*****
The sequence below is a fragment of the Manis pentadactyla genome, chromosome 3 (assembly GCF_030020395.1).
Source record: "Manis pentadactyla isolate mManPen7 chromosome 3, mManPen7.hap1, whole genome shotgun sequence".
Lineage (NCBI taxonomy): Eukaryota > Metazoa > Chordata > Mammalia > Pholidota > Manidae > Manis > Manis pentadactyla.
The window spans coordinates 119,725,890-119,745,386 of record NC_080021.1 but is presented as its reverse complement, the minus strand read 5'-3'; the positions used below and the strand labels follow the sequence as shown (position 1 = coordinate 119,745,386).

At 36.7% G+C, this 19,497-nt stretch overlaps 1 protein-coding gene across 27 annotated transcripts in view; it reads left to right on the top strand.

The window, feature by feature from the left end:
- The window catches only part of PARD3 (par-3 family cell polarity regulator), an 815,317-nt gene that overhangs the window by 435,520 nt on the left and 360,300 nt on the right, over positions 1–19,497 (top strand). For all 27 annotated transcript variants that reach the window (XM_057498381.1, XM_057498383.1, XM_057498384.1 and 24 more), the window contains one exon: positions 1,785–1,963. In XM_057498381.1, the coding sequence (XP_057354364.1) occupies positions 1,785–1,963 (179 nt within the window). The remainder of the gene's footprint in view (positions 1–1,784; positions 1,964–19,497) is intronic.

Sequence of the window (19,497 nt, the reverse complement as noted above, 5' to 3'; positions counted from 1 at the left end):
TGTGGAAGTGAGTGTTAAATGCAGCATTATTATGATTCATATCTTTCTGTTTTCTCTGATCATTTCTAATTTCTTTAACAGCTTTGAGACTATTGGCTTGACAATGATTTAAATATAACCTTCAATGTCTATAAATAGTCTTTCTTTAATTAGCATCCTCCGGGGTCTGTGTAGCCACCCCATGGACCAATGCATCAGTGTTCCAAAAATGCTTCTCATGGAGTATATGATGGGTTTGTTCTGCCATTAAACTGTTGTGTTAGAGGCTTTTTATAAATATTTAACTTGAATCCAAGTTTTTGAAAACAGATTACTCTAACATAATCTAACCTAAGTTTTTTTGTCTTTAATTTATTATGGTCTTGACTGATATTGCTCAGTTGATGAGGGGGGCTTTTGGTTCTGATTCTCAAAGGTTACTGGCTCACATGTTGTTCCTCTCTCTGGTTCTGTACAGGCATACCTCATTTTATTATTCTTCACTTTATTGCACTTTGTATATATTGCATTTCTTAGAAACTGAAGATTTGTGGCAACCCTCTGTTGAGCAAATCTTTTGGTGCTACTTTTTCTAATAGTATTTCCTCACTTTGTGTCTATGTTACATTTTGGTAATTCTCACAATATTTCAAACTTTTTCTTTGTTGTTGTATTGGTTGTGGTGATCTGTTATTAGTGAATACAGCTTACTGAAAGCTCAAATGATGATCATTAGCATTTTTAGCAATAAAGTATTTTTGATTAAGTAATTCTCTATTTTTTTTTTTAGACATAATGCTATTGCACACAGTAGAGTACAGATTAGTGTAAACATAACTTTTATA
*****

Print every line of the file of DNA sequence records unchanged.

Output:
The sequence below is a fragment of the Manis pentadactyla genome, chromosome 3 (assembly GCF_030020395.1).
Source record: "Manis pentadactyla isolate mManPen7 chromosome 3, mManPen7.hap1, whole genome shotgun sequence".
Lineage (NCBI taxonomy): Eukaryota > Metazoa > Chordata > Mammalia > Pholidota > Manidae > Manis > Manis pentadactyla.
The window spans coordinates 119,725,890-119,745,386 of record NC_080021.1 but is presented as its reverse complement, the minus strand read 5'-3'; the positions used below and the strand labels follow the sequence as shown (position 1 = coordinate 119,745,386).

At 36.7% G+C, this 19,497-nt stretch overlaps 1 protein-coding gene across 27 annotated transcripts in view; it reads left to right on the top strand.

The window, feature by feature from the left end:
- The window catches only part of PARD3 (par-3 family cell polarity regulator), an 815,317-nt gene that overhangs the window by 435,520 nt on the left and 360,300 nt on the right, over positions 1–19,497 (top strand). For all 27 annotated transcript variants that reach the window (XM_057498381.1, XM_057498383.1, XM_057498384.1 and 24 more), the window contains one exon: positions 1,785–1,963. In XM_057498381.1, the coding sequence (XP_057354364.1) occupies positions 1,785–1,963 (179 nt within the window). The remainder of the gene's footprint in view (positions 1–1,784; positions 1,964–19,497) is intronic.

Sequence of the window (19,497 nt, the reverse complement as noted above, 5' to 3'; positions counted from 1 at the left end):
TGTGGAAGTGAGTGTTAAATGCAGCATTATTATGATTCATATCTTTCTGTTTTCTCTGATCATTTCTAATTTCTTTAACAGCTTTGAGACTATTGGCTTGACAATGATTTAAATATAACCTTCAATGTCTATAAATAGTCTTTCTTTAATTAGCATCCTCCGGGGTCTGTGTAGCCACCCCATGGACCAATGCATCAGTGTTCCAAAAATGCTTCTCATGGAGTATATGATGGGTTTGTTCTGCCATTAAACTGTTGTGTTAGAGGCTTTTTATAAATATTTAACTTGAATCCAAGTTTTTGAAAACAGATTACTCTAACATAATCTAACCTAAGTTTTTTTGTCTTTAATTTATTATGGTCTTGACTGATATTGCTCAGTTGATGAGGGGGGCTTTTGGTTCTGATTCTCAAAGGTTACTGGCTCACATGTTGTTCCTCTCTCTGGTTCTGTACAGGCATACCTCATTTTATTATTCTTCACTTTATTGCACTTTGTATATATTGCATTTCTTAGAAACTGAAGATTTGTGGCAACCCTCTGTTGAGCAAATCTTTTGGTGCTACTTTTTCTAATAGTATTTCCTCACTTTGTGTCTATGTTACATTTTGGTAATTCTCACAATATTTCAAACTTTTTCTTTGTTGTTGTATTGGTTGTGGTGATCTGTTATTAGTGAATACAGCTTACTGAAAGCTCAAATGATGATCATTAGCATTTTTAGCAATAAAGTATTTTTGATTAAGTAATTCTCTATTTTTTTTTTTAGACATAATGCTATTGCACACAGTAGAGTACAGATTAGTGTAAACATAACTTTTATA